Guru Nanak was the messenger of Peace. He propagated "Universal Brotherhood" and his followers have enthusiastically welcomed this historical decision of opening of Kartarpur Corridor, which will promote peace and harmony between the nuclear neighbours.

Heads of both countries compared the construction of the corridor to the fall of "Berlin Wall", which means both countries have realised the importance of co-existence than no existence. 

Located on the banks of Ravi river, Gurdwara Darbar Sahib is among the holiest shrines for Sikhs. It was built to commemorate the site where Guru Nanak settled after lifetime travel propagating Oneness of God, universal brotherhood, gender equality and diversity for 18 years until his death in 1539.

It is believed to be the final resting place of Guru Nanak who was born on April 15, 1469, at Rai-Bhoi-di Talwandi in Pakistan's Shekhupura district.

The shrine was closed to people coming from across India's border after the partition in 1947. Interestingly earlier Pakistani authorities cleared the tall grass from time to time, enabling the devotees from India to view the shrine with the help of a telescope.

The gurdwara was opened to pilgrims after repairs and restoration in 1999, and Sikh jathas have been visiting the shrine regularly ever since.

Opening of Kartarpur corridor holds religious significance to millions of Sikhs pilgrims who have waited patiently for more than 70 years for this dream to come true.

"Kartarnomics" - All religious place world wide are interlinked with sources of income for the local, regional and national economy. Similarly, opening of Kartarpur corridor would also yield huge revenues for Pakistan.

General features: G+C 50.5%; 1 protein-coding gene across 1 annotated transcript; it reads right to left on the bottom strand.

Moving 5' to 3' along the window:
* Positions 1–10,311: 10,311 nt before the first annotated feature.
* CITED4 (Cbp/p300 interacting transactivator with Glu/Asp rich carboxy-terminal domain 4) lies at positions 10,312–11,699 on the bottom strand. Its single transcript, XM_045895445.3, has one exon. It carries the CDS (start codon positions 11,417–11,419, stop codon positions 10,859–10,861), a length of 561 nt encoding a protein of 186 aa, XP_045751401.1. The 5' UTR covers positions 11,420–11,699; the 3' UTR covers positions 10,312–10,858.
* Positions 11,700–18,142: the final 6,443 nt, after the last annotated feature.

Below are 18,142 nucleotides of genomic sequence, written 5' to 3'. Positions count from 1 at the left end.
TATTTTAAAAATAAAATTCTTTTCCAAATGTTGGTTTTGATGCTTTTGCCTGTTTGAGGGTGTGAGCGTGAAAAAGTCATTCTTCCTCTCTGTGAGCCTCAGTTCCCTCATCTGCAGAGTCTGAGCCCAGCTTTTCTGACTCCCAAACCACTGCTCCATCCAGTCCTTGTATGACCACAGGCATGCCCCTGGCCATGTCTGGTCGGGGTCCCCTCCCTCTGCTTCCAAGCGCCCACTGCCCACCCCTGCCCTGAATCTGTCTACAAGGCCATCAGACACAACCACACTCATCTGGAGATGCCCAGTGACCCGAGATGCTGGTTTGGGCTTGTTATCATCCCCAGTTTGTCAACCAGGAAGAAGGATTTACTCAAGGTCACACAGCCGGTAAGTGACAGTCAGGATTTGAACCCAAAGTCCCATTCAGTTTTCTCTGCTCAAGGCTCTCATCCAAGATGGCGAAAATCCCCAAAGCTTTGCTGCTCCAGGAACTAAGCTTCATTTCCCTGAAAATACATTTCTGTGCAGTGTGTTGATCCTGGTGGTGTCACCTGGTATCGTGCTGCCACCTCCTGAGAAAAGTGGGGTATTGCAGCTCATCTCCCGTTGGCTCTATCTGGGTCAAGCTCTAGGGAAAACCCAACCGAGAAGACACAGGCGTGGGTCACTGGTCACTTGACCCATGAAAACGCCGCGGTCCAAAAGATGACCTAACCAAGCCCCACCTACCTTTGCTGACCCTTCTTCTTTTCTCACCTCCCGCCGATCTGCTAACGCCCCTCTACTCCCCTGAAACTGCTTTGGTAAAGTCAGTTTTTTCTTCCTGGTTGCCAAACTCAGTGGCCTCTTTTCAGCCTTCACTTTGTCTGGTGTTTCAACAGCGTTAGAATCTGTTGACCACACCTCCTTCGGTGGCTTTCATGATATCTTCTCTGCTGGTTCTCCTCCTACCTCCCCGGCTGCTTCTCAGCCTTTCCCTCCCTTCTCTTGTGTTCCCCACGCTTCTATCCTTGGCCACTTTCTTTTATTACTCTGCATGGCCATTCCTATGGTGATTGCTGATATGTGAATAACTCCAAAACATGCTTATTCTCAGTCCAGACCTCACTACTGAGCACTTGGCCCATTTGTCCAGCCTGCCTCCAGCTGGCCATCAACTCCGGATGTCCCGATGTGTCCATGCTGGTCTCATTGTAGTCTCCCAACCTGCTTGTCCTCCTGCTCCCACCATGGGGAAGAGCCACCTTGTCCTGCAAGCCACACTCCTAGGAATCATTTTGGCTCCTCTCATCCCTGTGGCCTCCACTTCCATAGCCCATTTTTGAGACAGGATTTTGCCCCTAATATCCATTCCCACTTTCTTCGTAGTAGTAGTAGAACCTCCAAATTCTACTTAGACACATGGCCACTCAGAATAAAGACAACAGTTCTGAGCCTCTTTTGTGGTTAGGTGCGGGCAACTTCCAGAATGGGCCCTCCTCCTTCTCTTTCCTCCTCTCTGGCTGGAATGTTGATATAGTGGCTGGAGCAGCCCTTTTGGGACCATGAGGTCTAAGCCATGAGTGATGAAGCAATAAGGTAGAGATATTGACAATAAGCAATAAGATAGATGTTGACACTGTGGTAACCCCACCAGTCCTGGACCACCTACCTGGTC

Islamabad will be charging $20 (roughly PRS 1400) from every Sikh devotee visiting Pakistan. This means by levying the entry fees, Pakistan will be earning revenue of more than $100,000 per day as it has agreed to allow 5,000 pilgrims to crossover to Narowal district in Pakistan's Punjab.

Thus, monthly revenue of $3,000,000 will fill into its treasury. And if Pakistan approves to allow 10,000 pilgrims from India on special occasions means additional income.

In the opinion of some businessmen, after the planned inauguration, Pakistan may permit local business houses to open Duty Free Malls for pilgrims, which may bring additional revenues to the country.

In fact, the Kartarpur Corridor is attracting much attention of international observers and investors who see it as a 'unique experiment' at a time when Indo-Pak ties are at their lowest.

The Pakistan government is hoping to turn the grand cross-border project into a cultural and religious tourism for the country. The authorities with the help of experts are brainstorming ideas on how to reap maximum economic benefit from the Kartarpur Corridor and are planning to promote religious tourism as per global standards.

The government realised that their country has huge potential of tourism. Government has plans to restore and rehabilitate the birthplace of Nankana Sahib, Darbar Sahib Narowal, Punjab Sahib Hasanabdal, Rori Sahib Gujranwala, Sucha Soda Sheikhupura, Dera Sahib Lahore and other religious spots in the province over the next five years.

To facilitate easy travel the government recently announced visa-on-arrival policy for residents of the UK, Malaysia, Turkey, and 70 other countries.

The walls of Dera Baba Nanak are covered with the Guru's philophy of "Naam japo, kirt karo and vand chhako (Remember the Almighty, work hard and share the fruits of your labour)". Ironically very few believe and practice in reality which is questionable.

The "Punjabi hug" created turmoil in Indo-Pak political circles, however it accelerated the process of building Kartarpur Corridor which both sides wanted to gift the followers of Guru Nanak on his 550th birth anniversary.

- Gurdeep Singh Kundan is the Secretary General of Global Sikh Council Switzerland